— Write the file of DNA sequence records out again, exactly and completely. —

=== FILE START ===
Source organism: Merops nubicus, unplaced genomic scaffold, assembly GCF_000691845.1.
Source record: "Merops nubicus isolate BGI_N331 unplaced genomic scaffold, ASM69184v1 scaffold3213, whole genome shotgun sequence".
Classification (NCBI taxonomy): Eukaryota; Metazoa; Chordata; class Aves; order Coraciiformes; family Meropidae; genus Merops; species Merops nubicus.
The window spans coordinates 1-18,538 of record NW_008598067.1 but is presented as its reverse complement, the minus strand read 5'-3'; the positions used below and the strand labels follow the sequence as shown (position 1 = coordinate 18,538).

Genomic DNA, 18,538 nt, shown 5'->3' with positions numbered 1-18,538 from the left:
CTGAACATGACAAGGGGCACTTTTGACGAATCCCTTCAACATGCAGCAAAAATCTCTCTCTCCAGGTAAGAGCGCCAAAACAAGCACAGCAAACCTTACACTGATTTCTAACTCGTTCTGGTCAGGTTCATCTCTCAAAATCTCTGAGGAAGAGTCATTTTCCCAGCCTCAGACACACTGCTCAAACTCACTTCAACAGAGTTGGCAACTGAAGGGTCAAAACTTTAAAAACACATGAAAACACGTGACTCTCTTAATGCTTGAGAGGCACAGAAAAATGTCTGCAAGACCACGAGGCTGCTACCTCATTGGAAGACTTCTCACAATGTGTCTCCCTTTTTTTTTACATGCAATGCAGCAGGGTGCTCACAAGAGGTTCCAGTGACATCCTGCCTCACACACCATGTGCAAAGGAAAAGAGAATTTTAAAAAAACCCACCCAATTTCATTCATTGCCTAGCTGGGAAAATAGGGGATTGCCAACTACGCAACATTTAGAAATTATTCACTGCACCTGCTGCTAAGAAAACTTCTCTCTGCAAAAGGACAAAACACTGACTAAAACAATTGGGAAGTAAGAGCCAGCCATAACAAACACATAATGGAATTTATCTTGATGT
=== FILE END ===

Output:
Source organism: Merops nubicus, unplaced genomic scaffold, assembly GCF_000691845.1.
Source record: "Merops nubicus isolate BGI_N331 unplaced genomic scaffold, ASM69184v1 scaffold3213, whole genome shotgun sequence".
Classification (NCBI taxonomy): Eukaryota; Metazoa; Chordata; class Aves; order Coraciiformes; family Meropidae; genus Merops; species Merops nubicus.
The window spans coordinates 1-18,538 of record NW_008598067.1 but is presented as its reverse complement, the minus strand read 5'-3'; the positions used below and the strand labels follow the sequence as shown (position 1 = coordinate 18,538).

Genomic DNA, 18,538 nt, shown 5'->3' with positions numbered 1-18,538 from the left:
CTGAACATGACAAGGGGCACTTTTGACGAATCCCTTCAACATGCAGCAAAAATCTCTCTCTCCAGGTAAGAGCGCCAAAACAAGCACAGCAAACCTTACACTGATTTCTAACTCGTTCTGGTCAGGTTCATCTCTCAAAATCTCTGAGGAAGAGTCATTTTCCCAGCCTCAGACACACTGCTCAAACTCACTTCAACAGAGTTGGCAACTGAAGGGTCAAAACTTTAAAAACACATGAAAACACGTGACTCTCTTAATGCTTGAGAGGCACAGAAAAATGTCTGCAAGACCACGAGGCTGCTACCTCATTGGAAGACTTCTCACAATGTGTCTCCCTTTTTTTTTACATGCAATGCAGCAGGGTGCTCACAAGAGGTTCCAGTGACATCCTGCCTCACACACCATGTGCAAAGGAAAAGAGAATTTTAAAAAAACCCACCCAATTTCATTCATTGCCTAGCTGGGAAAATAGGGGATTGCCAACTACGCAACATTTAGAAATTATTCACTGCACCTGCTGCTAAGAAAACTTCTCTCTGCAAAAGGACAAAACACTGACTAAAACAATTGGGAAGTAAGAGCCAGCCATAACAAACACATAATGGAATTTATCTTGATGT